Reyes described Real True as a “passion project,” apart from his work as the director of the communications in the Archdiocese of Detroit.

Co-founder Emily Mentock explained that the project’s goal of “unlocking the catechism for the modern world” means bringing the “content of the text into more digital media channels to better reach the audience that we’re after” — people that are not against the church but are curious and open to learning more about their faith.

Mentock, 29, said her own journey back to practicing Catholicism informed her work on Real True. A pivotal step in her story was seeing a tweet quoting Bishop Robert E. Barron’s sermons podcast.

The tweet piqued her interest, so she started listening to the podcast and eventually “became compelled to go back to Mass and from there became compelled to actually read all the Gospels,” said Mentock, who works as associate director of digital strategy at the Archdiocese of Detroit.

That experience shaped “what I believe in and the ways we can use digital and social media channels as a tool to support that pathway back to Christ,” she said.

Each Real True unit contains three videos — a proclamation video, an explanation video and a connection video — as well as a podcast that is geared toward formal and informal catechists.

Mitchell, 32, who worked in parish ministry for 10 years, said his training in a methodology of catechesis called, “the ecclesial method” by Msgr. Francis Kelly, influenced the approach to developing the structure and scripts of the videos.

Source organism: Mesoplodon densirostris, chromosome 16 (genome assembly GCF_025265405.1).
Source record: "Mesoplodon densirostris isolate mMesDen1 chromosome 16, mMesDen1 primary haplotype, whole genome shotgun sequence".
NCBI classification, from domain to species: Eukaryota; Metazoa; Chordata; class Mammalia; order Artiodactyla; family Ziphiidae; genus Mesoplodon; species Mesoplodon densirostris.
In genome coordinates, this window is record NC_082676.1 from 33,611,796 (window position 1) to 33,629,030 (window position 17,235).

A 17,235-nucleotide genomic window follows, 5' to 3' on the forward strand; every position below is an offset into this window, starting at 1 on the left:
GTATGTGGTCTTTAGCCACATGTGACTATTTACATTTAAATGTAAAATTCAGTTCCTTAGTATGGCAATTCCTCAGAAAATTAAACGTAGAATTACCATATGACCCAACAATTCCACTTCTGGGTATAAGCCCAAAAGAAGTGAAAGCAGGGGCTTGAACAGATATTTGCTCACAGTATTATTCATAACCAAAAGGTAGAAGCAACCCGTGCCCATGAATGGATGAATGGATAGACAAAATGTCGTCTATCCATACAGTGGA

The first stage is preparation, he said, by “getting the attention of the heart of someone who isn’t yet ready to hear the catechesis.” The proclamation videos are meant to rouse “spiritual curiosity” and prep the person to have a “burning question on their heart” that connects to the section of the catechism the unit covers.

Then the explanation video goes deeper into the teaching and the connection video applies the material to everyday life. For creating the video topics, Mitchell said he was influenced by podcasts like “Radiolab” and “This American Life” that aren’t Christian but explore the phenomenology of the world.

Using the natural world as a vehicle for questions posed in the videos keeps the content relevant, especially for a global audience, since “the catechism is universal,” said Mitchell.

Funded by a grant from Our Sunday Visitor, the Real True initiative is also seeking donations to translate content into more languages and produce videos at a faster pace.

“The work of evangelization online is significant and important, especially in a world so connected, which is what we saw in the pandemic,” said Reyes.

Isolation is one of the challenges the church faces today and the initiative organizers hope that by having “content that leads to Jesus,” young people can help “get connected spiritually,” then ideally continue a “journey of discipleship toward true community and communion,” he said.